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Code Fragments

Documents support code fragment editing, whereby the editable document text is a code fragment that is to be surrounded by header and footer text for the purposes of parsing. This is useful in situations where a language with parsing capabilties is used by a document but the end user should only be able to edit the contents of a specific method, expression, etc.

How It Works

To set the optional header and footer text for a document, use the ITextDocument.SetHeaderAndFooterText method.

When this method is called, a new ITextSnapshot is created for the document with updated HeaderText and FooterText properties.

Whenever the document's text is changed, a new parse request is made if the document's language has a parser service. One component of this parse request is an ITextBufferReader that is used by the parser to read through the snapshot's text and parse it. A method called ITextSnapshot.GetMergedBufferReader is used to obtain an ITextBufferReader for this purpose. If header/footer text are specified for the snapshot, they are included as part of that buffer reader. The end result is that the parser thinks that the header/footer text, which surround the snapshot's text, are part of the snapshot's text, even though they really are not. All of this happens automatically behind the scenes.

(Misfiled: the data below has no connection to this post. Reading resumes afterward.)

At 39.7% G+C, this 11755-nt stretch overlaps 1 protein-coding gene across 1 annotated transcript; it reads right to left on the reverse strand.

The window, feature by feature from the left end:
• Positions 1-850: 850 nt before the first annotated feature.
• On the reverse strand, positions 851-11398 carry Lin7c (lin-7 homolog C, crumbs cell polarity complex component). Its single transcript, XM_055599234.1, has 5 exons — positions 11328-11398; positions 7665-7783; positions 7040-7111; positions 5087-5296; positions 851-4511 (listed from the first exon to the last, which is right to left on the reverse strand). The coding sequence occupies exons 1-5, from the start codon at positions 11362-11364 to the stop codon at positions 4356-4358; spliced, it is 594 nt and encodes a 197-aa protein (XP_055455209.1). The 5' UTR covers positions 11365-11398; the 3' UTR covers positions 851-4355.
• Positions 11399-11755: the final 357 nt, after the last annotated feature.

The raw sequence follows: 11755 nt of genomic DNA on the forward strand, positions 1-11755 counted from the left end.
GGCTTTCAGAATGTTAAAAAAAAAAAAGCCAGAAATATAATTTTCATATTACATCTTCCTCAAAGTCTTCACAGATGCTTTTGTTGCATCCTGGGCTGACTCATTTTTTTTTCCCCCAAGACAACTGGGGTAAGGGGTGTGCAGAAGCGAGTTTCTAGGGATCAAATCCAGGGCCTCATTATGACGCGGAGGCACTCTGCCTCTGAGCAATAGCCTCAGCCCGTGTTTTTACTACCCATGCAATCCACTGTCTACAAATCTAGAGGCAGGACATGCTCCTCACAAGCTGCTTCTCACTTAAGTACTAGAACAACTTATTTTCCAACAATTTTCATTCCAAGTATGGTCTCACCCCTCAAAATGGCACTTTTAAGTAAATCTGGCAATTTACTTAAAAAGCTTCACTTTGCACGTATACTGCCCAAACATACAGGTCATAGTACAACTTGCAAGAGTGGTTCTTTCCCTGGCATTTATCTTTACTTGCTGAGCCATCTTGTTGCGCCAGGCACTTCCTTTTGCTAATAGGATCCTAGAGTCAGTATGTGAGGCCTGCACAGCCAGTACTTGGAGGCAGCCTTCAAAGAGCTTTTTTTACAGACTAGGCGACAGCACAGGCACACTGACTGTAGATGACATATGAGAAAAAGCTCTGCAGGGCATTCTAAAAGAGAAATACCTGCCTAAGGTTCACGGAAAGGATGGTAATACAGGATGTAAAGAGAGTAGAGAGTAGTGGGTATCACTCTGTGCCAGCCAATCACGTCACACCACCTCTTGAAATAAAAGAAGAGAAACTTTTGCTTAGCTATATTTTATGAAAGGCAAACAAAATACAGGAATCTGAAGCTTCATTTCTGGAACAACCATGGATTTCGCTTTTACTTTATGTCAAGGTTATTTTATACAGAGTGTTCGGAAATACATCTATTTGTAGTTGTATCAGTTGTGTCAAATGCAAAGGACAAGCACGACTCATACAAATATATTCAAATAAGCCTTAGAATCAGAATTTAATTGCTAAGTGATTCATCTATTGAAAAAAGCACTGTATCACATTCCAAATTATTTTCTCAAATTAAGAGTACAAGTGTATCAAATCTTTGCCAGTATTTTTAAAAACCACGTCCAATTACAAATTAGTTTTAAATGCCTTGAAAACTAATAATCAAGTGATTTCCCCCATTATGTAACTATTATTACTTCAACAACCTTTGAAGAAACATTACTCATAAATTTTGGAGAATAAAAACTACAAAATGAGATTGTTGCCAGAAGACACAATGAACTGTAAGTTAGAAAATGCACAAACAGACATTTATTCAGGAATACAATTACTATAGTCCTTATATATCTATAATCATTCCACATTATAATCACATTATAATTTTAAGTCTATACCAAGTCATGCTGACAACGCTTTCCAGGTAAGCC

If header text is used, the reader will start at a negative offset. This is done so that the real snapshot text still aligns to offset 0, and all AST nodes, syntax errors, etc. that are created by the parser will properly align with the offsets of the snapshot text.

An Example

Say that you wanted an editor to only edit a method body but you still want full IntelliPrompt features while editing. This is an example of code fragment editing.

First you define the header and footer of the code fragment. The header contains the namespace, class, and member declarations. The footer contains the closing braces and any other members that should be accessible while editing the code fragment. The header and footer are set via the ITextDocument.SetHeaderAndFooterText method.

This is an example of C# code fragment editing, where a class named Foo contains a method Bar, and the document's text will be editing the contents of that method.

document.SetHeaderAndFooterText("class Foo { object Bar() {", "}}");

If the document's current snapshot has return null; in its text, the buffer reader sent to the parser for parsing will contain:

class Foo { object Bar() {return null;}}

The AST built for the document will fully contain the Foo class and Bar method, and any syntax errors will be reported correctly. This allows advanced languages with resolvers and automated IntelliPrompt features to have their functionality work correctly, even in code fragment editing scenarios.

Languages With Significant Line Terminators

Some languages such as Visual Basic treat line terminators as significant tokens in their parser grammars. Namely, in VB, line terminators end statements.

Thus in languages like this, it's very important to ensure there is a line terminator at the end of any header text specified, and probably also at the start of any footer text specified. Since the header, snapshot, and footer text are simply appended together, this ensures that no syntax errors will be generated from missing line terminators.